The World Federation of Advertisers (WFA), which represents most major brands, has been looking into its crystal ball to predict some of the developments that will affect advertisers and their agencies in 2018. Here’s what they foresee.
With three quarters of WFA members saying they plan to review their agency rosters in 2018 and with 87 per cent saying they are rethinking their programmatic models, next year looks set to be another active one for client-agency relations. In the past this has tended to mean more RFPs, but that doesn’t have to be the case. We expect to see more, rather than fewer, roster models – perhaps as many different models as there are company-specific requirements. The emphasis on making these new relationships work falls on the shoulders of agencies and clients alike. Clients will need to consistently demonstrate real leadership if they are to effectively partner with their agencies and enable collaborative relationships between agencies to deliver business results.
2. Rework remuneration
When we asked WFA members what the top five key characteristics they would want to see in an agency roster of the future, the number one response was “agencies working as true business partners.” Easy to say but what does this mean in practice? The answer probably means a commitment to new remuneration models focused on common business metrics. This could mean big changes for both clients and agencies, potentially costing the client more and requiring a great deal more trust of their agencies. Clients have long referred to agencies as our ‘partners.’. Time will tell if partnership goals are reflected by client investment.
3. Reprogramming digital
The programmatic market has been developing at breakneck speed. In 2017 we’ve seen considerable changes to how clients go to market, with much more focus on ‘disclosed’ operating models. In 2018 the challenges are regulatory. New WFA research tells us that a priority for eight in 10 client-side media directors in 2018 will be ensuring programmatic approaches are fit-for-purpose post GDPR (General Data Protection Regulation) and ePrivacy. The programmatic industry has been highly reliant on third party data, which requires limited consent to collect. This is all set to change next year and radically so within the ad tech sector. Work is underway to establish new processes and ways of working, but expect a huge shake up as the clock counts down to May 25 when GDPR comes into force.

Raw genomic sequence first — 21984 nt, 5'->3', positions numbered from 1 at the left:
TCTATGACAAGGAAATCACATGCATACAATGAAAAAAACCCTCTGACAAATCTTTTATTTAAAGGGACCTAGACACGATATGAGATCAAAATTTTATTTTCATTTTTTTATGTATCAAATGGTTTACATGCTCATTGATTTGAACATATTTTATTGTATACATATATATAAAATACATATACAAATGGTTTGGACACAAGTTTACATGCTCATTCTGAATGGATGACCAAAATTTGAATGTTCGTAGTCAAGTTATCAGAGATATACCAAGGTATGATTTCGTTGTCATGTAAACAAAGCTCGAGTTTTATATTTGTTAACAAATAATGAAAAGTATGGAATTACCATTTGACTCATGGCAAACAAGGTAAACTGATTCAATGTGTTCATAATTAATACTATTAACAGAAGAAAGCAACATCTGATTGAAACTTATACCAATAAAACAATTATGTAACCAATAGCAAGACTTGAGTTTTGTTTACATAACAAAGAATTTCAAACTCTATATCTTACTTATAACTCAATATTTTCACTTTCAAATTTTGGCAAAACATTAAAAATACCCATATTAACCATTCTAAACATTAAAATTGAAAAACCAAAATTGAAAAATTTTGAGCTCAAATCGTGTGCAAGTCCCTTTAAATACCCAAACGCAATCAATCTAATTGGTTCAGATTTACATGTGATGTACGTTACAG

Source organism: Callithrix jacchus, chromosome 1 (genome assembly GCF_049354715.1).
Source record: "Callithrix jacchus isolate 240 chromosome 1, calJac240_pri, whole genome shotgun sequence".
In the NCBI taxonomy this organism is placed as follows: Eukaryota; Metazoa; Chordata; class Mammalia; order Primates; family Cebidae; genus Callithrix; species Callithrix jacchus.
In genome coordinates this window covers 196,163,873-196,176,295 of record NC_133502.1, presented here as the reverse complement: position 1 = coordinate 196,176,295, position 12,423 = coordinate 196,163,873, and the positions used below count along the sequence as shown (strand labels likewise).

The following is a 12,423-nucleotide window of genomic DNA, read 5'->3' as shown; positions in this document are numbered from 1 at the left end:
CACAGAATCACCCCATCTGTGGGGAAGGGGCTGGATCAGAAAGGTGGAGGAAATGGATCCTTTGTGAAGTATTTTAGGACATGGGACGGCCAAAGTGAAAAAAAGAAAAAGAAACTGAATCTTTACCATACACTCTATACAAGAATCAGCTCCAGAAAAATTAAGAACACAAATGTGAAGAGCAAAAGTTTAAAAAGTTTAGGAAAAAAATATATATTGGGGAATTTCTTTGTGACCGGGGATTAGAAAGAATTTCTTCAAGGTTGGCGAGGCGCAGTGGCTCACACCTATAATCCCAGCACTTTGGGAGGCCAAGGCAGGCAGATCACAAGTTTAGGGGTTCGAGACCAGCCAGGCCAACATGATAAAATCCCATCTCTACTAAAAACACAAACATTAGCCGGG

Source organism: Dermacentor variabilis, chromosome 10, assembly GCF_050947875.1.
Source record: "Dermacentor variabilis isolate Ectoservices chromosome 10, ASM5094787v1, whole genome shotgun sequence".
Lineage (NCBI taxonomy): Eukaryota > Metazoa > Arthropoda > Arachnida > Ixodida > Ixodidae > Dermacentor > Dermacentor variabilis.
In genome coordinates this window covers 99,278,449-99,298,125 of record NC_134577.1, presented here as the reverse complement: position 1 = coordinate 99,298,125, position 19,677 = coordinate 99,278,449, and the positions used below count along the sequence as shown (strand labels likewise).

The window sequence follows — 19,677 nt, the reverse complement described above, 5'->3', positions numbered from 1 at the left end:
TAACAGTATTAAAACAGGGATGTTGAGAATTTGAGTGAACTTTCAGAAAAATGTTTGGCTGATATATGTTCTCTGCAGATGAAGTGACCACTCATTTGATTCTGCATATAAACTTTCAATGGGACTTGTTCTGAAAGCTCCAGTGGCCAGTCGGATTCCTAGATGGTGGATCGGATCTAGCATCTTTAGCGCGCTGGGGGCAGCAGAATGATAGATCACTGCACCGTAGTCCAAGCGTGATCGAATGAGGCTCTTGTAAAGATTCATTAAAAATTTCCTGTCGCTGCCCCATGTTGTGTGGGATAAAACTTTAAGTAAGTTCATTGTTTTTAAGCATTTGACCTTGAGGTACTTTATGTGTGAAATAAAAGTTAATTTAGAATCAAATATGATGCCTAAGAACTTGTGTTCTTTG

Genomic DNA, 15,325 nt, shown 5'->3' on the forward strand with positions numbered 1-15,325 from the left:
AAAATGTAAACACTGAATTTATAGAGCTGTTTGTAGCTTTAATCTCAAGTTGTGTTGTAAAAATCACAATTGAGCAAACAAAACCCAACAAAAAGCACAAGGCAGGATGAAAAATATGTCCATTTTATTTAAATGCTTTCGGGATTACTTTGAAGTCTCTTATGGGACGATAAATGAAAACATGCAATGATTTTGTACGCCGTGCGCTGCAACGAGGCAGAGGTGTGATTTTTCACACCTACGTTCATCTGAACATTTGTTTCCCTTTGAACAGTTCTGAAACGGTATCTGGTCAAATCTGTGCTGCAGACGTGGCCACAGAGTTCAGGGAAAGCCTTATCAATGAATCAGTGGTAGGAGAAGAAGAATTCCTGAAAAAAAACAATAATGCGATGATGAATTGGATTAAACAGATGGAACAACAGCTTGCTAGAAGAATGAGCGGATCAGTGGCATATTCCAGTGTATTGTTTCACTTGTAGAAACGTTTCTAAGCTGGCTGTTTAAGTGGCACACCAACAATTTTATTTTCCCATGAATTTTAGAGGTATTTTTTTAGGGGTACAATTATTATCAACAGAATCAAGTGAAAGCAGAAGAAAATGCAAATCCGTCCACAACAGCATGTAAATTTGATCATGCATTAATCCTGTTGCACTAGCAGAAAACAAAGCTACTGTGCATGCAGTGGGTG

4. Re-staffing media
Much has been said about marketing ‘transformation’ but recently we’ve witnessed a real appetite for change among client-side media teams. WFA research has identified that the most common approach to staffing media is via ‘generalist’ resource; generalists will likely always have a place not least in the most visible role of chief media officer. But 87 per cent agree that as the complexity of media increases, more specialists will be required. In 2018 we predict the steady growth of data and technology specialists being recruited to support media chiefs. We also anticipate that clients will continue to interrogate their global media operating model to establish the optimum balance of internal capability and external support. Deutsche Telekom’s “innovative and progressive” review, which has seen agency scope significantly fragmented and more roles and responsibilities being taken-in-house, is a good example of this and we expect to see more in 2018.
5. Digital clean-up
2017 has been marred by major fraud and brand safety concerns. The clean-up job is under way with initiatives such as ads.txt and the Trustworthy Accountability Group (TAG). There is also growing interest in what blockchain can do to bring greater transparency to various components of the digital media supply-chain and we’re starting to see new companies establish themselves as early specialists in the field. This may not be ready for rollout just yet but according to our research clients are looking at this closely. We predict that the narrative around this will develop rapidly in 2018, with serious implications for the supply chain.
6. Re-think sourcing
Marketing procurement’s relationship with their marketing stakeholders hasn’t always been straightforward (something of an understatement – ed). Some marketers boast of having enlightened sourcing colleagues. Others are less sympathetic. As more procurement functions achieve a certain level of maturity, 2018 will likely see many of these organisations move to the next level: developing into organisations which are more accountable, go beyond simple cost savings and evolve their approaches to ones that deliver tangible value to their marketing stakeholders and, more excitingly, to their overall organisation’s business results. Having marketers and their procurement colleagues share aligned growth goals could be a real game changer.
Interesting stuff. Sounds pretty good but things don’t always work out that way.